Delay variation (DV) or jitter arises when different packets take a different amount of time to travel from sender to receiver.
Netrounds' jitter calculation for synthetic traffic follows IETF RFC 3393. In short, Netrounds calculates the difference between the maximum and the minimum measured delay within a specific interval, commonly one second.
Since the output of a video stream needs to be continuous, jitter forces a set-top box (STB) to buffer a certain amount of data. The more jitter there is, the more the STB needs to buffer. If the buffer runs empty, or runs full, the effect on IPTV quality will be the same as that of packet loss (pixelation, audio glitches, etc.).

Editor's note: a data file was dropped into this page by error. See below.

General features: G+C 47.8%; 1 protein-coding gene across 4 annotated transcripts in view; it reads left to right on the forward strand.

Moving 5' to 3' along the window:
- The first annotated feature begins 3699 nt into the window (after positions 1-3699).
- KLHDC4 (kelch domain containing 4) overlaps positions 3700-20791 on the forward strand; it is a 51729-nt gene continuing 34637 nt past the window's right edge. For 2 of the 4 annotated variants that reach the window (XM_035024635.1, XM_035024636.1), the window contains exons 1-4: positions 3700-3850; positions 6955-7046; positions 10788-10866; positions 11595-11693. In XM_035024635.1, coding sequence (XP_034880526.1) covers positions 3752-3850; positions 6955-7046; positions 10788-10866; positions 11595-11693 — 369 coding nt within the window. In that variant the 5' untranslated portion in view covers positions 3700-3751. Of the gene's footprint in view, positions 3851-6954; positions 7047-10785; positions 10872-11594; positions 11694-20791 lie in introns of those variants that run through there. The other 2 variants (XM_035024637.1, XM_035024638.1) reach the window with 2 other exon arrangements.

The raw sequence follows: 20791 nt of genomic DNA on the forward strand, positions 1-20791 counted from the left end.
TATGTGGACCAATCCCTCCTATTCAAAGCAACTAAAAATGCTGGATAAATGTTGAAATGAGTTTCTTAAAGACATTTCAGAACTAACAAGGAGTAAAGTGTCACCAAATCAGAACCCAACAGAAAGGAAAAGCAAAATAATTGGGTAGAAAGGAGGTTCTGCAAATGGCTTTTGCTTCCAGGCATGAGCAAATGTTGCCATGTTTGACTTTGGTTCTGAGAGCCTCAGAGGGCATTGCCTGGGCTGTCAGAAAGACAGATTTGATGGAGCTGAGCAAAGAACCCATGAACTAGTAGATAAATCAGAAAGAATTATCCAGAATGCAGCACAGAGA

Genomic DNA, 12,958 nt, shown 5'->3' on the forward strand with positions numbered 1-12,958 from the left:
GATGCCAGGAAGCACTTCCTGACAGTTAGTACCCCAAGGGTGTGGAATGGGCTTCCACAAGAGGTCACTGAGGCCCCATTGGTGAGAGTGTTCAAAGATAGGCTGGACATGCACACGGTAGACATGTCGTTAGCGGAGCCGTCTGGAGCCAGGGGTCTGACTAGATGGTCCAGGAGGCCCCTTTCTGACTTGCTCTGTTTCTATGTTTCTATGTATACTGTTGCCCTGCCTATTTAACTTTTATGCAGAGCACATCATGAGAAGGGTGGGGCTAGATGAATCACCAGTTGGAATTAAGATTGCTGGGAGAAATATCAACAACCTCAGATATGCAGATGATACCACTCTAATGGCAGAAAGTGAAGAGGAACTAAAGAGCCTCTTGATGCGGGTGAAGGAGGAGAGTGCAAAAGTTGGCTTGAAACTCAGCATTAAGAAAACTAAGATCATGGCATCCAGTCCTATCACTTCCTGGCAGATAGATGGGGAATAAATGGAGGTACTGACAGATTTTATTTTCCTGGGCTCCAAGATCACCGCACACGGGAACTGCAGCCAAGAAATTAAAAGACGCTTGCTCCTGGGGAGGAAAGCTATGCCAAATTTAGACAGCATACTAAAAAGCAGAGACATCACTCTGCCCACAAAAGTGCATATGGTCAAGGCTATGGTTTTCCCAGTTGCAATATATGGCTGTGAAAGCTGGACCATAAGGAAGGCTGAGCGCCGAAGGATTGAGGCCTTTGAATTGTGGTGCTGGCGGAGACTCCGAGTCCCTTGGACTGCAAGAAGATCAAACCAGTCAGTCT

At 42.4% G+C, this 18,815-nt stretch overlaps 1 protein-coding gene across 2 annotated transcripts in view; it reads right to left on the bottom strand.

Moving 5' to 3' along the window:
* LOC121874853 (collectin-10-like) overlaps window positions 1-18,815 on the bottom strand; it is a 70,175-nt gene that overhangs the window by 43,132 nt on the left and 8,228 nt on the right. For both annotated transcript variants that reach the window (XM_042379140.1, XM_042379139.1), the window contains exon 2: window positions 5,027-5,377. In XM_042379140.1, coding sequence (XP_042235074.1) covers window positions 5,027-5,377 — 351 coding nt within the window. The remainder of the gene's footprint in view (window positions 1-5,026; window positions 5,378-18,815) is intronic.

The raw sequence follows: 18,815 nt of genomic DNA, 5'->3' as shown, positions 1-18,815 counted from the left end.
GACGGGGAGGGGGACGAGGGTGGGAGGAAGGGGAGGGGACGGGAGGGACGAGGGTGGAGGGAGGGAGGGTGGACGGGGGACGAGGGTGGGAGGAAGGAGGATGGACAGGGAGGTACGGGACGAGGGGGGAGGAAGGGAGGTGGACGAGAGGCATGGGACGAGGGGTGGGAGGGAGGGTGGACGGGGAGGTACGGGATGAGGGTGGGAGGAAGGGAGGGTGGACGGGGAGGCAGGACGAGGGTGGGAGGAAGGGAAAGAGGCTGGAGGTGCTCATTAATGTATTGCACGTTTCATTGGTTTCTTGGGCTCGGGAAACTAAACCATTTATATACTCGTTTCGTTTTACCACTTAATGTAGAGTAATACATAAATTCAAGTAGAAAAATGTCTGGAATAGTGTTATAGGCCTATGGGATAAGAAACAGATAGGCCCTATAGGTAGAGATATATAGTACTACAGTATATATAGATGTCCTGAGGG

The standard buffering requirement for coping with jitter is 50 ms. Modern STBs are often able to buffer much more than 50 ms of data, and jitter buffers can vary between vendors.